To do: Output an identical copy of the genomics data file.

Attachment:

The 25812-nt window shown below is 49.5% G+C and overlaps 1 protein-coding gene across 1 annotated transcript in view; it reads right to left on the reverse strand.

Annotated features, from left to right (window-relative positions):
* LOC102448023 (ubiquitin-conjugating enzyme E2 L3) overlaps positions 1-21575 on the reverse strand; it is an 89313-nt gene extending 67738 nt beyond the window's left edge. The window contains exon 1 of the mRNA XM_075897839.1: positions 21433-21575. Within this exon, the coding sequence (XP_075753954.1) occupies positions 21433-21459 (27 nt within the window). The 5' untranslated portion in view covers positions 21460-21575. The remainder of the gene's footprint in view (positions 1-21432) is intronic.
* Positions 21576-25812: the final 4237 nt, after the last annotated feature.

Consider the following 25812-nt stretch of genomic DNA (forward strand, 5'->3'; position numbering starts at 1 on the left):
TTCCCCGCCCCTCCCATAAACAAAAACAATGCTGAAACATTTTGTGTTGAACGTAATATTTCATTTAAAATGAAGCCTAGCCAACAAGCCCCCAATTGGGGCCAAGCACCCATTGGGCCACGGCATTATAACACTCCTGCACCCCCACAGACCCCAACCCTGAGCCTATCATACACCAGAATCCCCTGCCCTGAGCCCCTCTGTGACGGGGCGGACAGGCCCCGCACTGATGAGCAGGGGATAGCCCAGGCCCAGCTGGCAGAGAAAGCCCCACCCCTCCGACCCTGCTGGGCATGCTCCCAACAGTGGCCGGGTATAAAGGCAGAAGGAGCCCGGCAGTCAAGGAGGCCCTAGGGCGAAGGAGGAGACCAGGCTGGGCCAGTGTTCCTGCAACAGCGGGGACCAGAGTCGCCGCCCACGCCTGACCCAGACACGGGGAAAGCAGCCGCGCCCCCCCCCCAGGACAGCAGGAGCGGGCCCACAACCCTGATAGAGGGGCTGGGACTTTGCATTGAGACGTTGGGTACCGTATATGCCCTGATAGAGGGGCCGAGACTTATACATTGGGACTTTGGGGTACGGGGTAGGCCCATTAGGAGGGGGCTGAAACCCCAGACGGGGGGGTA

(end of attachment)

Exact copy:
The 25812-nt window shown below is 49.5% G+C and overlaps 1 protein-coding gene across 1 annotated transcript in view; it reads right to left on the reverse strand.

Annotated features, from left to right (window-relative positions):
* LOC102448023 (ubiquitin-conjugating enzyme E2 L3) overlaps positions 1-21575 on the reverse strand; it is an 89313-nt gene extending 67738 nt beyond the window's left edge. The window contains exon 1 of the mRNA XM_075897839.1: positions 21433-21575. Within this exon, the coding sequence (XP_075753954.1) occupies positions 21433-21459 (27 nt within the window). The 5' untranslated portion in view covers positions 21460-21575. The remainder of the gene's footprint in view (positions 1-21432) is intronic.
* Positions 21576-25812: the final 4237 nt, after the last annotated feature.

Consider the following 25812-nt stretch of genomic DNA (forward strand, 5'->3'; position numbering starts at 1 on the left):
TTCCCCGCCCCTCCCATAAACAAAAACAATGCTGAAACATTTTGTGTTGAACGTAATATTTCATTTAAAATGAAGCCTAGCCAACAAGCCCCCAATTGGGGCCAAGCACCCATTGGGCCACGGCATTATAACACTCCTGCACCCCCACAGACCCCAACCCTGAGCCTATCATACACCAGAATCCCCTGCCCTGAGCCCCTCTGTGACGGGGCGGACAGGCCCCGCACTGATGAGCAGGGGATAGCCCAGGCCCAGCTGGCAGAGAAAGCCCCACCCCTCCGACCCTGCTGGGCATGCTCCCAACAGTGGCCGGGTATAAAGGCAGAAGGAGCCCGGCAGTCAAGGAGGCCCTAGGGCGAAGGAGGAGACCAGGCTGGGCCAGTGTTCCTGCAACAGCGGGGACCAGAGTCGCCGCCCACGCCTGACCCAGACACGGGGAAAGCAGCCGCGCCCCCCCCCCAGGACAGCAGGAGCGGGCCCACAACCCTGATAGAGGGGCTGGGACTTTGCATTGAGACGTTGGGTACCGTATATGCCCTGATAGAGGGGCCGAGACTTATACATTGGGACTTTGGGGTACGGGGTAGGCCCATTAGGAGGGGGCTGAAACCCCAGACGGGGGGGTA